Whooping cough: It’s not just a cough

Whooping cough: It’s not just a cough

By: - Content Researcher Writer / @inquirerdotnet
/ 05:25 PM April 01, 2024

Whooping cough: It’s not just a cough


(First of two parts)

MANILA, Philippines—Despite the supposed availability of vaccines, several areas in the Philippines are hit by an outbreak of the highly contagious whooping cough, with over 500 reported cases, mainly involving children.


Whooping cough, also called pertussis, is a respiratory disease caused by Bordetella pertussis bacteria. It causes rapid, violent, and uncontrolled coughing fits, which can go on for up to 10 weeks or more.


According to the US Centers for Disease Control and Prevention (CDC), the disease got its name from the loud “whooping” noise made when someone breathes in sharply after coughing a lot.

Why is Pertussis called whooping cough

Graphic by Ed Lustan / INQUIRER.net

US CDC also warned that whooping cough is very contagious, explaining that the bacteria causing the disease can spread easily from person to person, mainly through droplets produced by coughing and sneezing.

“Some people have mild symptoms and don’t know they have whooping cough, but they can still spread the bacteria that cause it to others, including babies,” the CDC added.

Here are some things to know about the disease and why it is said to be very dangerous, particularly to infants and young children.

Symptoms to look out for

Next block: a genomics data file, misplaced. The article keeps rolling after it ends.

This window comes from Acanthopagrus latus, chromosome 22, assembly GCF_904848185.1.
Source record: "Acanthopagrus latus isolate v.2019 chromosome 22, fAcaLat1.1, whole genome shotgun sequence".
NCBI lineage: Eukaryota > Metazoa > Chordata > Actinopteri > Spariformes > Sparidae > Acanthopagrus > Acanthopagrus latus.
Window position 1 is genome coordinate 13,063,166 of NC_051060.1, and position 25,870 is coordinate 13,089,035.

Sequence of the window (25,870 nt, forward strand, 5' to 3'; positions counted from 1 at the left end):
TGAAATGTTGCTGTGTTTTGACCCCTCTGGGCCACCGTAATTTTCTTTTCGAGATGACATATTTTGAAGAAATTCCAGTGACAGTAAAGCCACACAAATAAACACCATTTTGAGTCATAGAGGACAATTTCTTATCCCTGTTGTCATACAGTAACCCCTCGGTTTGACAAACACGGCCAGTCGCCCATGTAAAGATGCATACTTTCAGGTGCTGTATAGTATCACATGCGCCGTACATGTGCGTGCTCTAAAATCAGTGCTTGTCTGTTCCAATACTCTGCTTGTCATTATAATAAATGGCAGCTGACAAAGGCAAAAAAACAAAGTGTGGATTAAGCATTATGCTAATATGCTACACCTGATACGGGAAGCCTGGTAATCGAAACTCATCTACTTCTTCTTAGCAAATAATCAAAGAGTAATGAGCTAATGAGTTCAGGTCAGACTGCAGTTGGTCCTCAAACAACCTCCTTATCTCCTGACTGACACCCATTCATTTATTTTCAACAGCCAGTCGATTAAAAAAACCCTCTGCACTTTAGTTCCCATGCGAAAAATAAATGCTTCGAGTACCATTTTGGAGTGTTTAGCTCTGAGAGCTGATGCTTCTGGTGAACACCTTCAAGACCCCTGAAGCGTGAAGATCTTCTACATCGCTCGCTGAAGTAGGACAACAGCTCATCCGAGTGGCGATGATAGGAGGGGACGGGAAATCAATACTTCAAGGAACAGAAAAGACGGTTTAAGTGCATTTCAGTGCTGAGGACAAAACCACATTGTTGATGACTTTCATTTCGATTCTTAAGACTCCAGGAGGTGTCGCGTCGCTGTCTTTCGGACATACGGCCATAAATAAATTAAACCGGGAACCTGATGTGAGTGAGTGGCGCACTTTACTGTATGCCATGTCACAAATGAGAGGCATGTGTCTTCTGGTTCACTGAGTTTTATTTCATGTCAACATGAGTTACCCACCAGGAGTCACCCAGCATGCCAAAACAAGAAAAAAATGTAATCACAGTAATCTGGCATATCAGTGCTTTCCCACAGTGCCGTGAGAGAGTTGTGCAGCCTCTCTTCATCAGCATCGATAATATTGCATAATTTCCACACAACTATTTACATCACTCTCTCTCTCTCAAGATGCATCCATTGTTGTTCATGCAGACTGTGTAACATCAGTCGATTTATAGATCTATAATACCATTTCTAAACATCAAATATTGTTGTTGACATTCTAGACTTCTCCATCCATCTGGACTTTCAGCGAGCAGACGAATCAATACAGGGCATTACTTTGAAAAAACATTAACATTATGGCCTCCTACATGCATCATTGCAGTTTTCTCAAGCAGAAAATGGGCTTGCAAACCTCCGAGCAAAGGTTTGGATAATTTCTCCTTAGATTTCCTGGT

The first symptoms of whooping cough, according to the World Health Organization (WHO), generally appear between seven to 10 days after infection.


CDC said the first symptoms of the disease usually develop within five to 10 days after coming into contact with the bacteria that causes it.

Among the early symptoms, which can last for one to two weeks, include:

  • runny or stuffed-up nose
  • low-grade fever (less than 38°C)
  • mild, occasional cough (babies, however, do not do this)
  • apnea (life-threatening pauses in breathing) and cyanosis (turning blue or purple) in babies and young children

However, CDC explained that in its early stages, whooping cough appears to be nothing more than the common cold. This causes doctors and health experts not to suspect or diagnose until more severe symptoms appear.

whooping cough disease progression

Graphic by Ed Lustan / INQUIRER.net

Around one to two weeks after initial symptoms appear, individuals with whooping cough can experience severe coughing spells known as paroxysms. These intense bouts of coughing can persist from one to six weeks and sometimes up to 10 weeks.

CDC stressed that as the condition progresses, the frequency and severity of these coughing fits tend to increase.

During these fits, individuals might:

  • emit a high-pitched “whooping” sound when they finally manage to take a breath after coughing
  • experience vomiting either during or following the coughing episodes
  • feel exhausted after each coughing spell, although they may appear normal between episodes
  • struggle to breathe

“People with pertussis are most contagious up to about three weeks after the cough begins, and many children who contract the infection have coughing spells that last 4 to 8 weeks,” WHO said.

Babies, children: more at risk

Compared to teens and adults, especially those vaccinated against whooping cough, the infection is much more dangerous — and even deadly — in infants. WHO noted that whooping cough is a “significant” cause of disease and death among infants across the globe.